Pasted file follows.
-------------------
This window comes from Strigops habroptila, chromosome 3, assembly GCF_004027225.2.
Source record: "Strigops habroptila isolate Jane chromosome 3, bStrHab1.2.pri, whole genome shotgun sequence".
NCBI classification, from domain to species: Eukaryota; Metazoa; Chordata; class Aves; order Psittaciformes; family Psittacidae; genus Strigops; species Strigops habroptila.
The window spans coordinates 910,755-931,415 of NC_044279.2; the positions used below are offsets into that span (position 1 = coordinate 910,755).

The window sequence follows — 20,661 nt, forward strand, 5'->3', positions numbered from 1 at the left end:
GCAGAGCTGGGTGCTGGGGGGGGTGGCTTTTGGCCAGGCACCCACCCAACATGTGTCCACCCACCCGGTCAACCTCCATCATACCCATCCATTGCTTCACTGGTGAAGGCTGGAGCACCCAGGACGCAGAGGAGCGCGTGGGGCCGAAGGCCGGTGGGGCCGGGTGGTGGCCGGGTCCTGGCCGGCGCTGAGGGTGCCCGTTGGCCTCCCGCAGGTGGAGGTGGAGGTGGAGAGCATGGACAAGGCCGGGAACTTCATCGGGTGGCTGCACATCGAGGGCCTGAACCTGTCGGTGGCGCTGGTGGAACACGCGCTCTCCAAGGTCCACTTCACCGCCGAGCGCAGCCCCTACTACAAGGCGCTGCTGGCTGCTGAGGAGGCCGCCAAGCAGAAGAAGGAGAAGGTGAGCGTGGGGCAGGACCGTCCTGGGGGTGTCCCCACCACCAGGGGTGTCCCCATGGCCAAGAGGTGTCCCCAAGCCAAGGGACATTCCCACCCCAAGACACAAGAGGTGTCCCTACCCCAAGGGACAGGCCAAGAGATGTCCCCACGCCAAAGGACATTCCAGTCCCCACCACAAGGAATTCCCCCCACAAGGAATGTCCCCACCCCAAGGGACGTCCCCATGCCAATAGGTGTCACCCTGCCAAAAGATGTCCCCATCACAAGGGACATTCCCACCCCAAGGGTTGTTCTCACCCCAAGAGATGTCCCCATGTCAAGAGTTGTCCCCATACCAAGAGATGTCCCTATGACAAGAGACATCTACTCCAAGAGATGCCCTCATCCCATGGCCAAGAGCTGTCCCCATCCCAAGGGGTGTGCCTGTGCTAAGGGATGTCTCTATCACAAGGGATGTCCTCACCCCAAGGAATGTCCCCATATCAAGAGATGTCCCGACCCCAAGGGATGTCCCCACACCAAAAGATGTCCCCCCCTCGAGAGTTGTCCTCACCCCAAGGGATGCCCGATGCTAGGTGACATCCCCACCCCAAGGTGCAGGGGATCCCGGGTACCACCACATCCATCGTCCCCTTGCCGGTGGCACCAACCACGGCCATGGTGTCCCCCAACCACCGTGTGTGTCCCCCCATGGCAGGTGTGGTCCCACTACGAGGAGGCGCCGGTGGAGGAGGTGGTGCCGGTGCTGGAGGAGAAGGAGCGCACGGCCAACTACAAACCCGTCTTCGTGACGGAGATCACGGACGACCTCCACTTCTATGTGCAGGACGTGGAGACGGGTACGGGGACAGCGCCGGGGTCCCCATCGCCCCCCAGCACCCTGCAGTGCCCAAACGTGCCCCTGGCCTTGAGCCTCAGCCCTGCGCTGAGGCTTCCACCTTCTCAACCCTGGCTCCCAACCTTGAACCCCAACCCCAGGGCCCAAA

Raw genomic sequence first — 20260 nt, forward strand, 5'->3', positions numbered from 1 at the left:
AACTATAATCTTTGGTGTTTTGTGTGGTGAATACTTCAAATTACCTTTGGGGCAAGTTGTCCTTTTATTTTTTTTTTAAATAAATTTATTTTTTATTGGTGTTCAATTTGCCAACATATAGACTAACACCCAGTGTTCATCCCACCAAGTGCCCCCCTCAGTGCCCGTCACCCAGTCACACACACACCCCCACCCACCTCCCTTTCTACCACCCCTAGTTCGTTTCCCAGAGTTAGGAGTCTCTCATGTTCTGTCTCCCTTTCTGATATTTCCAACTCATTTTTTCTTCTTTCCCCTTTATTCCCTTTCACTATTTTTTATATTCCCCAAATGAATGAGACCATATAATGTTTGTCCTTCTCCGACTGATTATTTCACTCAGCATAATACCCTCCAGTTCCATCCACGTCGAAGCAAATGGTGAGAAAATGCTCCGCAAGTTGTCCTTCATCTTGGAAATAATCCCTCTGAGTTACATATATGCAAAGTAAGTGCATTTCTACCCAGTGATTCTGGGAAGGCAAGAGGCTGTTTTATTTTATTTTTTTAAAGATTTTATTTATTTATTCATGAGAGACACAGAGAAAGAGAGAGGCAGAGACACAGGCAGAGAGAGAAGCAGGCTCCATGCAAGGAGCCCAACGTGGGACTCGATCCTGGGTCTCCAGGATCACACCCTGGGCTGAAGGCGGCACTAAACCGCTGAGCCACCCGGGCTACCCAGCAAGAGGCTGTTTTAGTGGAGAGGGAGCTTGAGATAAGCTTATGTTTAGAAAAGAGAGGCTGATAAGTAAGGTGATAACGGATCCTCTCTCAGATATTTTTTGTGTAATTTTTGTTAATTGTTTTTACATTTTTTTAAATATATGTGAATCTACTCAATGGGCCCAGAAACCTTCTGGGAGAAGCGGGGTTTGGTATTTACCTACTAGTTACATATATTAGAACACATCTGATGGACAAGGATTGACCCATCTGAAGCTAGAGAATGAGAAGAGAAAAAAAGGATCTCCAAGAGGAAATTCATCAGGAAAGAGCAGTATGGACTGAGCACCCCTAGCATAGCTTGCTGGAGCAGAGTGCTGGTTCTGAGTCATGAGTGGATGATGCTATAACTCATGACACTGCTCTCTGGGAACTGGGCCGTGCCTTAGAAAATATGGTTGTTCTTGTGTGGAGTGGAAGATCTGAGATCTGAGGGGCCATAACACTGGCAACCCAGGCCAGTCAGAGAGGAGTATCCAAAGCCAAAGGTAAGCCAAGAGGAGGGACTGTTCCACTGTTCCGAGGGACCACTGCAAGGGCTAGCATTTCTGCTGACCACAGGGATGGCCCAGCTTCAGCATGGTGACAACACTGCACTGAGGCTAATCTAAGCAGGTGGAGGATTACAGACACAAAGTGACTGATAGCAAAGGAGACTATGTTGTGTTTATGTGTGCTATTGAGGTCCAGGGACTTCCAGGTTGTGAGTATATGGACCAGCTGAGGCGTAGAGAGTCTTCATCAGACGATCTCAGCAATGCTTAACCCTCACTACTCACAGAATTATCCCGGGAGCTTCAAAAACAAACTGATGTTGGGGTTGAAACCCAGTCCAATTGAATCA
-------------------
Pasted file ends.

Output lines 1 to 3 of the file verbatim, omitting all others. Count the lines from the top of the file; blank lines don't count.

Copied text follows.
This window comes from Strigops habroptila, chromosome 3, assembly GCF_004027225.2.
Source record: "Strigops habroptila isolate Jane chromosome 3, bStrHab1.2.pri, whole genome shotgun sequence".
NCBI classification, from domain to species: Eukaryota; Metazoa; Chordata; class Aves; order Psittaciformes; family Psittacidae; genus Strigops; species Strigops habroptila.